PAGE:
The biggest question raised by the Crime and Corruption Commission’s report into corruption allegations against Premier Annastacia Palaszczuk’s former chief of staff, David Barbagallo, is why was it published in the first place?
The commission spent close to a year and an unknown amount of money investigating allegations that Barbagallo misused his position to obtain $267,500 from the Advance Queensland Business Development (AQBD) Fund for Fortress Capstone, a company he part-owned and chaired.
It found no evidence of corruption.
To quote from the report:
“The investigation did not find any evidence that the decision by the AQBD Fund to award co-investment funding to Fortress Capstone was the result of any improper influence by Barbagallo or any other individual.
“In fact, the evidence is there was no improper influence.”
Case closed you might think.
But no. Barbagallo didn’t act improperly but, according to the CCC, there was “the perception” he might have.
“Whilst the reality is that there was no improper influence, the perception, given the potential influence Barbagallo had as the Premier’s Chief of Staff, was quite the contrary,” the CCC report said.”
And you’d have to say that, on the face of it, a company part-owned by the premier’s most senior adviser receiving a quarter-of-a-million dollars from a government fund doesn’t exactly pass the pub test with flying colours.
But the CCC’s concern was more technical than that.
Among other things, Barbagallo didn’t fully fill out his declaration of interest paperwork – which ministerial staff members must complete to identify potential conflicts of interest.
Although he did declare he was a shareholder in Fortress Capstone and received income from director’s fees, he didn’t actually tell the Premier he was a director or the chairman of the company.
That mightn’t sound the most serious of oversights, but the rules are the rules and worth highlighting, according to the CCC.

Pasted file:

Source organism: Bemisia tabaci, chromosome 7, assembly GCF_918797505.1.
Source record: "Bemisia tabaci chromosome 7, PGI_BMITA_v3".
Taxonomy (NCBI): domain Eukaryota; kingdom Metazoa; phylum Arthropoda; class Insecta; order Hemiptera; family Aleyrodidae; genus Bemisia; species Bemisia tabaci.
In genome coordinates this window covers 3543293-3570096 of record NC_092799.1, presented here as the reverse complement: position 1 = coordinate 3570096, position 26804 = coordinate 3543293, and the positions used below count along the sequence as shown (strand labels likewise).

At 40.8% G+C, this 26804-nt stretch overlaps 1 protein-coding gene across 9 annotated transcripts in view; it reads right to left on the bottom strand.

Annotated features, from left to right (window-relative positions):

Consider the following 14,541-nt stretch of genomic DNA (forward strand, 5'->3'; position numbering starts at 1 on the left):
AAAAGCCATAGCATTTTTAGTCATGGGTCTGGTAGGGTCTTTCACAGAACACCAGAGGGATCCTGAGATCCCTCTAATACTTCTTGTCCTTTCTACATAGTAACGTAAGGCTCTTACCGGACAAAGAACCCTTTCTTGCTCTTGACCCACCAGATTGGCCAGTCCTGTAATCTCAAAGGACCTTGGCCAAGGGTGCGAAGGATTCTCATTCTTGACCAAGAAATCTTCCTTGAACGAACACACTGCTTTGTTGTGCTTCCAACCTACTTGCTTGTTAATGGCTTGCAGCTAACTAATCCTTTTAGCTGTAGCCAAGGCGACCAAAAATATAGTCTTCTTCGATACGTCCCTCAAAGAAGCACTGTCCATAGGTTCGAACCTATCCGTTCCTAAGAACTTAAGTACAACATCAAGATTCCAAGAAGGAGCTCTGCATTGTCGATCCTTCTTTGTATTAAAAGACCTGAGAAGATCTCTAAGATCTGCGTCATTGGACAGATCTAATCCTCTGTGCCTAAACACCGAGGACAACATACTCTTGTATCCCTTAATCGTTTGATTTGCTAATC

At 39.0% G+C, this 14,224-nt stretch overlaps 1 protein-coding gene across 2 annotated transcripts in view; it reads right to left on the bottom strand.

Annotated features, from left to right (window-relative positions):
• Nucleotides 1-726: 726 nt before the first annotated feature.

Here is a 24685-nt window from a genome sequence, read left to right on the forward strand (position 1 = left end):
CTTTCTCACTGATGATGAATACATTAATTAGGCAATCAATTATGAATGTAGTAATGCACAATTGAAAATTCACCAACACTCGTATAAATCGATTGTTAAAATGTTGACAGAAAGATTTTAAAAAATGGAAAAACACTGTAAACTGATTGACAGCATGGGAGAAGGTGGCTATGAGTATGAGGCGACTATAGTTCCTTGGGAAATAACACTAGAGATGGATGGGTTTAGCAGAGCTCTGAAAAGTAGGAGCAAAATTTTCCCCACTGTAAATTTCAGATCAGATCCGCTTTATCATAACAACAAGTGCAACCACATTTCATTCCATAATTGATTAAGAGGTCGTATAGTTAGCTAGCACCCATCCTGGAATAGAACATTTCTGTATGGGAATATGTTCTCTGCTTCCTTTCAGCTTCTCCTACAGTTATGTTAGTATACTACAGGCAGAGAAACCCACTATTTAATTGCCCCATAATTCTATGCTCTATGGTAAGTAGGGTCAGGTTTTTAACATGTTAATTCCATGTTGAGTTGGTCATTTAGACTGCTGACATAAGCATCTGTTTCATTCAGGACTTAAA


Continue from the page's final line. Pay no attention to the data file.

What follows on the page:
Educating public servants about corruption risks is part of the CCC’s job description and as commission chairman Alan MacSporran, QC, told the Parliamentary Crime and Corruption Committee earlier this year:
“Part of that function necessarily from time to time will involve bringing to light, exposing, for public gaze corruption risks, if not corrupt conduct.”
And so, on Thursday last week, the CCC released its 55-page report on its inquiry into Barbagallo – Investigation Keller.
Barbagallo had suddenly gone from powerful public official accused of behaving improperly to innocent object lesson and teaching opportunity.
“Of particular interest to elected officials and ministerial staff, and senior public servants, the report highlights how conflicts of interests, if not properly managed, can create public perceptions of impropriety,” the CCC said.
Seizing a real-world example to educate public servants is all well and good but the thought that struck me as I read through the report was, “Yes, but at what cost to the individuals involved?”
As a journalist, I’m all in favour of government agencies releasing as much information as possible about their activities.
It makes a refreshing change to the usually tortuous efforts to hide behind spin or black-letter interpretations of Right to Information laws.
But in this case, and more generally, at what point does the CCC let its targets off the hook?
The CCC receives an allegation of potential high-level corruption, which it investigates and finds to be unsubstantiated.
But instead of closing the books, the CCC decides, “in the public interest”, to produce a report, which according to Barbagallo’s lawyers, “involves an obvious effort on the part of the commission to find something (anything) against Mr Barbagallo, resulting in exaggerated and unfair conclusions against him.”
This isn’t to defend Barbagallo. I worked with him some years ago in the office of then-premier Wayne Goss and know he’s perfectly capable of defending himself.
In any case, the CCC’s report includes a 10-page response to the CCC’s claims by Barbagallo’s lawyers, including the quote above.
There’s also the broader question of whether this is the best use of the CCC’s resources.
The CCC’s annual report for 2019-20 reveals the commission finalised only 51 per cent of corruption investigations, against a target of 85 per cent.
MacSporran told the Parliamentary Crime and Corruption Committee earlier this month this was partly because ”investigations into corrupt conduct continue to be protracted and complex in nature and require specialist resources which are shared across multiple investigations.”
It’s worth debating whether it’s more productive to use the resources you do have to finalise investigations in a timely way, or write educative reports for the edification of the public service.
Whatever the answer, there’s one clear message from the CCC for public servants – do your paperwork.Jump to next article